Nicholas County rising senior, Bryson Phipps, is not your normal three-sport athlete. Truth is, he may be the only one of his kind.
Sure, Phipps is a standout on the football field as well as the basketball court for the Grizzlies, but his third sport might be considered by some a bit unorthodox.
When he is not blocking defenders or grabbing rebounds, Phipps is body slamming competitors inside the professional wrestling ring.
“On the week of my 16th birthday, I reached out to Freddie Cornell in Huntington, the promoter of Big Time Pro Wrestling,” Phipps said. “I asked if I could come and train with them and he agreed. That was where it started. That group couldn’t have been any nicer to me. I was a 16-year old kid and they could have brushed me off to the side. They brought me in like a family.”
While professional wrestling may seem odd to some, Phipps may have been destined to compete inside the squared circle all along.
“I have been watching professional wrestling since I was little. My grandpa, Scotty Phipps, was a wrestler for a while too,” Phipps said. “My dad grew up watching and knowing about wrestling. My mom actually likes it more than my dad does. I have always loved Randy “Macho Man” Savage and I just recently found out that my grandpa wrestled against him. They were in Bluefield before (Savage) made it big.”
“That is one of his passions and I admire him because he is doing something that is sorta outside the box as most people would say,” Nicholas County head football coach Gene Morris said. “That is what he likes to do and you should encourage people to go after their dreams. He enjoys it and has great family support.”
Phipps did give amateur wrestling a try, but it was not to his liking.
“When I was seven or eight years old, I tried amateur wrestling for about half of a season and I just hated it. I just couldn’t do it,” Phipps said, laughing. “There just wasn’t enough personality in it for me. That is what I like about professional wrestling.”
Sporting his high school letterman jacket, his in ring persona is Bryce Phipps.
“My character is an extension of me. It is a guy that loves sports, loves to compete and is always ready to get after them,” Phipps said.
Although he is a well conditioned athlete, Phipps quickly found out that professional wrestling was much more demanding than most people are aware.
“It is more like basketball where it is non-stop, but you can come out in basketball,” Phipps explained. “When you are in the ring, there are no timeouts and you have to keep going. I feel like that part has been more physically challenging than any sport I have ever done.”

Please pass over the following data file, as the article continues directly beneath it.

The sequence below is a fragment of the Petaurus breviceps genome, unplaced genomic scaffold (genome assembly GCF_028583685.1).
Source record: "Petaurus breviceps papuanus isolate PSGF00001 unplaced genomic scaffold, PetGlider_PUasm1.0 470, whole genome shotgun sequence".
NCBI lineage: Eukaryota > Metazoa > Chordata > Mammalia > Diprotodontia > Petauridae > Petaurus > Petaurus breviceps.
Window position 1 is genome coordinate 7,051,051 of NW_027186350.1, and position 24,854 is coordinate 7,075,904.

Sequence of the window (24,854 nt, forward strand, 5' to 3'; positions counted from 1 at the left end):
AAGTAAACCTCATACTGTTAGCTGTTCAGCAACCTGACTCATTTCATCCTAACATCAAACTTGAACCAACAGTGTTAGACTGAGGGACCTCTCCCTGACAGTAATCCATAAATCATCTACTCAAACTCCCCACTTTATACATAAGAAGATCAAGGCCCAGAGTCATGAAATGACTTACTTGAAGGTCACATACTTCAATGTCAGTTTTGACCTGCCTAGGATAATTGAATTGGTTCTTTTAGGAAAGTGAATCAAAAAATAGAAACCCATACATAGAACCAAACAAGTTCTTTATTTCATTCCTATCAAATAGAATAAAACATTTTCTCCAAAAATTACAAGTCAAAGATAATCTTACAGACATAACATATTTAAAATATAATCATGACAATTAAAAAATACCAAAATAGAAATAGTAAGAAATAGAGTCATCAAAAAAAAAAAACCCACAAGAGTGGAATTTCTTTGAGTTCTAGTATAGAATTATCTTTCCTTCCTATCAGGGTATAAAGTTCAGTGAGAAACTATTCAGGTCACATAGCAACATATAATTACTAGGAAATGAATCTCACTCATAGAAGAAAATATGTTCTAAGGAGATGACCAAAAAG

Phipps has recorded three wins so far including his first match held at New Birth Church in Barboursville.
“It was such a fun night. I thought I was nervous for my first football, but you have no idea,” Phipps said. “People are right there and you better not make mistakes. I won the match on a surprise small-package roll-up. It was like 40-some seconds out there, so that was easier on me.”
While Phipps hopes wrestling is part of his life for quite some time, his main focus right now has to do with the the gridiron.
Starting for what will be his third season in a row, Phipps has had a wild ride at the left tackle position.
During his sophomore season he was the new kid on the block. However, he did have four experienced seniors on the line to show him the ropes, per se.
“That year we had one four-year starter, a three-year starter and a pair of two-year starters,” Phipps said. “We were very good and they just carried me through that entire year. All of those guys were great and they taught me so much.”
“We had to kinda force him into things just because we didn’t have a whole lot of numbers,” Morris said. “He was our only guy coming back with experience his junior year and now he is our only senior lineman. We rely on him for communication. He is an intelligent, humble young man that understands the game and understands what has to be done.”
“He keeps things calm out there and gives those new guys some confidence. He answers any questions in the huddle that needed answering,” Morris went on to say. “He does a great job with leadership and that is the big thing with him. All he wants to do is get better and help us win. He is a competitor.”
After a playoff run his first year as a starter, last year was marked by some frustration and a year of growing. Now Phipps feels the Grizzlies are ready to make a return to the postseason.
“We are going to surprise some people this year. We have an incredible running back in Kaleb Clark who really improved last year. Our offensive line has spent even more time together this summer building even more chemistry. I think we are going to dominate,” Phipps said. “We are looking to make a playoff run this year. Our core group was still learning last year, but most of those guys are back this year.”
While Phipps looks to enjoy every moment of his senior season, he does have a solid eye to the future.
“We will see where wrestling takes me, but school is always first. I want to make a good living and be a good person. If it takes me there, I will go,” Phipps said. “Right now I am kinda looking at Marshall University because it is close to where we train for wrestling. That way I can keep it all together. Both my parents went to Marshall and my aunt went to Marshall. It is a great place and a nice campus.”